In the first Cold War, the dynamics were different. The United States and Soviet Russia were both competing for “Third World partners”. As the inheritor state of British imperial interests, the United States was suspect in former British colonies to the advantage of the Soviet Union.

In that course, India became a little more closely identified with the East Bloc than the West despite Non-Alignment. Thanks to Jawaharlal Nehru and P. V. Narasimha Rao/ Manmohan Singh, India has outperformed expectations of 1947, but it also reverses the power-play in the new Cold War. The United States wants a cut from India’s economic growth never mind that it is sputtering and China won’t let go of its deep penetration of the Indian market.

As a commodity economy joined with a war-economy model for its defence production, Russia has limited utility for India in all this. Geopolitically, it is not so aligned to India as in the Cold War. It is conceivably closer to Pakistan because of the strengthening Russia-China axis. If push comes to shove, it will quit India for Pakistan. Pakistan is critical for the stability of the Russian underbelly of Muslim republics, neighbours and near-neighbours starting from Afghanistan. India can only buy its arms and that too is doubtful for a strategic multiplier like the S-400 whose purchase would unfailingly attract US sanctions.

As for China, it is deeply implicated in Pakistan. Legacy ties and nuclear and conventional weapons transfers aside, the China Pakistan Economic Corridor constitutes a lifeline for Beijing in the outre event of sea denial by Western and East Asian powers. If India foolishly distances from the United States because the regime’s ego is pricked, China will leverage trade and India’s new weakness to become a mediator between Islamabad and New Delhi on Kashmir; in any case, it possesses a portion of Kashmir. And autarchy is no solution to US trade demands. It would represent a terrible regression from the 1991 reforms which put India on the economic map of the world.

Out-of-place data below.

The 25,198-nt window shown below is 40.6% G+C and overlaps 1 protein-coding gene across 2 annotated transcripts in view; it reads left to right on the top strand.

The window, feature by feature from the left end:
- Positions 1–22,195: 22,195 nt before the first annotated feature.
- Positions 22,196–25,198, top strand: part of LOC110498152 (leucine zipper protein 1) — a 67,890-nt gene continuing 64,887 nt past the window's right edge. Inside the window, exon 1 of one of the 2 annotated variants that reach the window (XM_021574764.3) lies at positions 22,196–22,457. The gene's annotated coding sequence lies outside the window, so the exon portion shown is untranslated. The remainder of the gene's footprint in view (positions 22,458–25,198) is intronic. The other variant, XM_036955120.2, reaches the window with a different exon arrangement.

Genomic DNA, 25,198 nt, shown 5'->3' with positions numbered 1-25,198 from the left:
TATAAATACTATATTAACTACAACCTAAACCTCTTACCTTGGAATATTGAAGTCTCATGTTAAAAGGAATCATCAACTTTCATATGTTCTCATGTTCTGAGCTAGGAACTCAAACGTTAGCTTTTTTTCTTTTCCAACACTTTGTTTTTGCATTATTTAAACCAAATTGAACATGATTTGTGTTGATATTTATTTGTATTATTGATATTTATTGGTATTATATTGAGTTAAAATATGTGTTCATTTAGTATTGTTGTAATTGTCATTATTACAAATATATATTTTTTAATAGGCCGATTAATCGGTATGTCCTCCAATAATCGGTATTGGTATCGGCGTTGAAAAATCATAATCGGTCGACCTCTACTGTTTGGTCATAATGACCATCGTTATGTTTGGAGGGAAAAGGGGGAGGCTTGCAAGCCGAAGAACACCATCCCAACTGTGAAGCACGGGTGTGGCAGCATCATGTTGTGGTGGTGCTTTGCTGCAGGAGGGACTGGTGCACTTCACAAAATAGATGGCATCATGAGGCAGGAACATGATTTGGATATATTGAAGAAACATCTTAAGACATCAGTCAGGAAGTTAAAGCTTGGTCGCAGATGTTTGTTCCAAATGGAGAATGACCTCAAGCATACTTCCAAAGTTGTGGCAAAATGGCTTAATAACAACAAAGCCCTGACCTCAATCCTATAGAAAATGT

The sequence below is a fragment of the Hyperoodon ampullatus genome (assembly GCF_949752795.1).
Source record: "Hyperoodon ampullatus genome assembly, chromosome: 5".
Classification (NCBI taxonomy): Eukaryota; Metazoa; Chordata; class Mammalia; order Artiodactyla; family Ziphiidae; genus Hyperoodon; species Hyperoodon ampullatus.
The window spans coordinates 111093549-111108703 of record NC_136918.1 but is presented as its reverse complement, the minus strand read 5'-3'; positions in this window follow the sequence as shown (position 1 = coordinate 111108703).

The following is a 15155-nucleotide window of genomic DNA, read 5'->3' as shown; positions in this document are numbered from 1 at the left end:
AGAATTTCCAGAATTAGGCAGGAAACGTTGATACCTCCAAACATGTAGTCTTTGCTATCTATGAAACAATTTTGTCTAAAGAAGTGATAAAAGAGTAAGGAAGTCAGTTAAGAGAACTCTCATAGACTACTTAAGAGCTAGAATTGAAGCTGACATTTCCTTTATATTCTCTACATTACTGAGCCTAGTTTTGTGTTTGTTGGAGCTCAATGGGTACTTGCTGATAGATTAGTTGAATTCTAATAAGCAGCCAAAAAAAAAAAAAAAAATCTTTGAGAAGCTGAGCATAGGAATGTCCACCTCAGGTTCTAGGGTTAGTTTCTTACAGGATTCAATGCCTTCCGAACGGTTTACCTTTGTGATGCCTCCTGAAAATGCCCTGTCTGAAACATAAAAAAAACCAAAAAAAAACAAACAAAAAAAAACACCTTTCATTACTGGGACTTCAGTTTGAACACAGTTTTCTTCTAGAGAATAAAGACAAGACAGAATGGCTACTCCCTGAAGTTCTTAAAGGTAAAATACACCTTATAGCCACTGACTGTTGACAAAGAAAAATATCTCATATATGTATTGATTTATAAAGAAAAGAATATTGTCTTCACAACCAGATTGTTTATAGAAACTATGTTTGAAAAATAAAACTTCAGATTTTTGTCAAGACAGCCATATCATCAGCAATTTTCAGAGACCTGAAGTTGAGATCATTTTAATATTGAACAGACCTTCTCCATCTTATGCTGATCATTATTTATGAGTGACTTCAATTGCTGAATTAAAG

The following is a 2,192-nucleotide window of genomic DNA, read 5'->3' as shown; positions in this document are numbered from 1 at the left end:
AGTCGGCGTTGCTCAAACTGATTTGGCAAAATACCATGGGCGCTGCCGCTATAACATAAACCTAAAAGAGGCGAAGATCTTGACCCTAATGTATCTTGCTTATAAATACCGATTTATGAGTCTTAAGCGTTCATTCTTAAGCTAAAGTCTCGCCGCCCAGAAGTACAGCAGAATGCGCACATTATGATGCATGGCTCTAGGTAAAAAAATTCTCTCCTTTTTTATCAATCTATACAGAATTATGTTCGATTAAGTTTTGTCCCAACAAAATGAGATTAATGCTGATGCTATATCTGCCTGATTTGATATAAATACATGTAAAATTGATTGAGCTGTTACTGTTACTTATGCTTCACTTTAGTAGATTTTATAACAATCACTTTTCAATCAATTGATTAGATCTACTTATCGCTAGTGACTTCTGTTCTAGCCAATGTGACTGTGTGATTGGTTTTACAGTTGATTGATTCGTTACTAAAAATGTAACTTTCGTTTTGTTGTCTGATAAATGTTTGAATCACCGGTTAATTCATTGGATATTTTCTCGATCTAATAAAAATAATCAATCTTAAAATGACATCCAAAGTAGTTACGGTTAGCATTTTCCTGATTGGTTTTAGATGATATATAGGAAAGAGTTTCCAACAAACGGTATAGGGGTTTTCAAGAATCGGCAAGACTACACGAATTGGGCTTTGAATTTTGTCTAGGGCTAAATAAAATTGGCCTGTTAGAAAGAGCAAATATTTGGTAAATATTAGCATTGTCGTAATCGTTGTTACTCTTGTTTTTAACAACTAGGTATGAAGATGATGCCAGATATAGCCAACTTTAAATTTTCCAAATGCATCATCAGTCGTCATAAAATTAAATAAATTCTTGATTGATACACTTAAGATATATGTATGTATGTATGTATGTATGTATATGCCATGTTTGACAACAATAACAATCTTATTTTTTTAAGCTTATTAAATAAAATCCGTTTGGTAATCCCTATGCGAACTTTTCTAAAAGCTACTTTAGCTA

On first look, India would seem trapped between a rock and a hard place: the United States representing one pole and China-Russia the other. Look closer, however, and the problem does resolve itself to an extent. To align with China-Russia is to mortgage India’s future. India, in that case, will align with the wrong side of history. The regimes in Beijing and Moscow are obnoxious.

The United States presents a tough alternate but trade negotiations with Washington might yet bring benefits. A level-playing field with predictable policies will do India a world of good: Just today, the Mercedes boss was complaining about their absence. India can do quite well also without data localization: Mukesh Ambani surely doesn’t need crutches for his ecommerce foray. And a progression to free trade will empower the Indian economy in the end.

Finally, nothing is forever: Not even Donald Trump. Nations outlive regimes and administrations.

Editor’s Note: “One nation, one election” will take the country closer to authoritarianism while killing federalism on the way. It will remove the checks and balances that a flexible election process affords. India has come this far without being impeded by parliamentary democracy. Indeed, parliamentary democracy has contributed to India’s rise. It mustn’t be traded for a presidential dictatorship which is the real intent of “one nation, one election”. Contrary to what the slogan implies, India is already one nation. It is best preserved the way it is.